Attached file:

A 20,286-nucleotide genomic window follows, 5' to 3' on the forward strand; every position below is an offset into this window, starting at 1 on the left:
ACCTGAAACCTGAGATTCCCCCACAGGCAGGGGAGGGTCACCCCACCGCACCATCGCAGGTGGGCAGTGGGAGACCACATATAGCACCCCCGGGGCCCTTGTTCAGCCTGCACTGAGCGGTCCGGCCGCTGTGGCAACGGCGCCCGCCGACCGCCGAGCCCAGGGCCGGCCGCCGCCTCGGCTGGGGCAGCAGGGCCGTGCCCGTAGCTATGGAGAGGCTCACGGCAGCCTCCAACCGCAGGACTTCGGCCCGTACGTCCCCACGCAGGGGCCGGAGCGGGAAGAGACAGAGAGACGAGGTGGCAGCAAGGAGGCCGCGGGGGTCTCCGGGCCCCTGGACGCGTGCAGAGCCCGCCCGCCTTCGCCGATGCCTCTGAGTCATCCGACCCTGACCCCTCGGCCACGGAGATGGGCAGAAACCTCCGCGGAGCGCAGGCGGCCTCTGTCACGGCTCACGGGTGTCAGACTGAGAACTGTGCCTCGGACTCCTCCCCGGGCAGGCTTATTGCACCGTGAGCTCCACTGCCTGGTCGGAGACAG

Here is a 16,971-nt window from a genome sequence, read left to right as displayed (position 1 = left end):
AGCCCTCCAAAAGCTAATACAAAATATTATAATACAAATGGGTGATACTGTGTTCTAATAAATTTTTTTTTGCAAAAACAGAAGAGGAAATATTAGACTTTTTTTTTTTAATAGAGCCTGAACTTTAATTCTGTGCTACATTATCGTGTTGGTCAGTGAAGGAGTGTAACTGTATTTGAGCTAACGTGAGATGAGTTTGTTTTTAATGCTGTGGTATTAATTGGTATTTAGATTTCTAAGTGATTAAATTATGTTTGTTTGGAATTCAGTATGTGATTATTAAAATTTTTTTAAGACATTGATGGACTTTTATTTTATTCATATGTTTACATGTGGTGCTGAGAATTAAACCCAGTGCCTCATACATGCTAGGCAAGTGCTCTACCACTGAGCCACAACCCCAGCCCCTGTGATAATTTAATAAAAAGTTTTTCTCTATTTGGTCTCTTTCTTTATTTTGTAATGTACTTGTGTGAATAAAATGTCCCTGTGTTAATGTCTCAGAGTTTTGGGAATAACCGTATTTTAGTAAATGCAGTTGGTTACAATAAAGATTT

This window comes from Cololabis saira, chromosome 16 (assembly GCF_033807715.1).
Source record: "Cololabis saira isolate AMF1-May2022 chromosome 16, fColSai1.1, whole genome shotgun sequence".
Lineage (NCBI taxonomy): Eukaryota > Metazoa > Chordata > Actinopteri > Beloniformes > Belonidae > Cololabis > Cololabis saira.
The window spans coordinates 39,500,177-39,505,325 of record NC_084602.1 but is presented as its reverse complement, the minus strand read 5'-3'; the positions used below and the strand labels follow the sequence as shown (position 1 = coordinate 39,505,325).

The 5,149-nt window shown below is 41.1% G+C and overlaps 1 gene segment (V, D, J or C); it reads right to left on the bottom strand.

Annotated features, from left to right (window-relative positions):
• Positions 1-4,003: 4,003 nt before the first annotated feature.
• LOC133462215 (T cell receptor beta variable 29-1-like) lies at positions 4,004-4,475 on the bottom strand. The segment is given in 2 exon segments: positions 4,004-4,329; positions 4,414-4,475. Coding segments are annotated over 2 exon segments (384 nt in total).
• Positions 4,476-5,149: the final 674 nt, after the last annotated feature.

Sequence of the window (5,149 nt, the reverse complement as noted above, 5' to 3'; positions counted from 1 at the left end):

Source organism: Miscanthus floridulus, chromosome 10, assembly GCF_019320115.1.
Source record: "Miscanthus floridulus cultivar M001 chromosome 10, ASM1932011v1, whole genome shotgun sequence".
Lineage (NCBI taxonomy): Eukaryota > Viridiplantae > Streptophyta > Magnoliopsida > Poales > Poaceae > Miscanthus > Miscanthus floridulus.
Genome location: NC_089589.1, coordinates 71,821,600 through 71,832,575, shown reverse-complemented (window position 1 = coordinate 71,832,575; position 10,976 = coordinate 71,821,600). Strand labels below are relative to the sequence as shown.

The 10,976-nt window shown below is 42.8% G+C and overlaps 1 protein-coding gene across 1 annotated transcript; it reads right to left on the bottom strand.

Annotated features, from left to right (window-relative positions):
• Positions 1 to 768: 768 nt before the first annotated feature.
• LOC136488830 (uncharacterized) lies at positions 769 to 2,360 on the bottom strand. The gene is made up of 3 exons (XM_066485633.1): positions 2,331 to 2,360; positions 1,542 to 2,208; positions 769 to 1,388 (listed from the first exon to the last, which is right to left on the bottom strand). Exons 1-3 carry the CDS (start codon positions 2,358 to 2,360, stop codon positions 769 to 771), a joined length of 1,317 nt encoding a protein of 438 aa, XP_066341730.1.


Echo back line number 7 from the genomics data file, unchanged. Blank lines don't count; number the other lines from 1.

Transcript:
Lineage (NCBI taxonomy): Eukaryota > Metazoa > Chordata > Actinopteri > Beloniformes > Belonidae > Cololabis > Cololabis saira.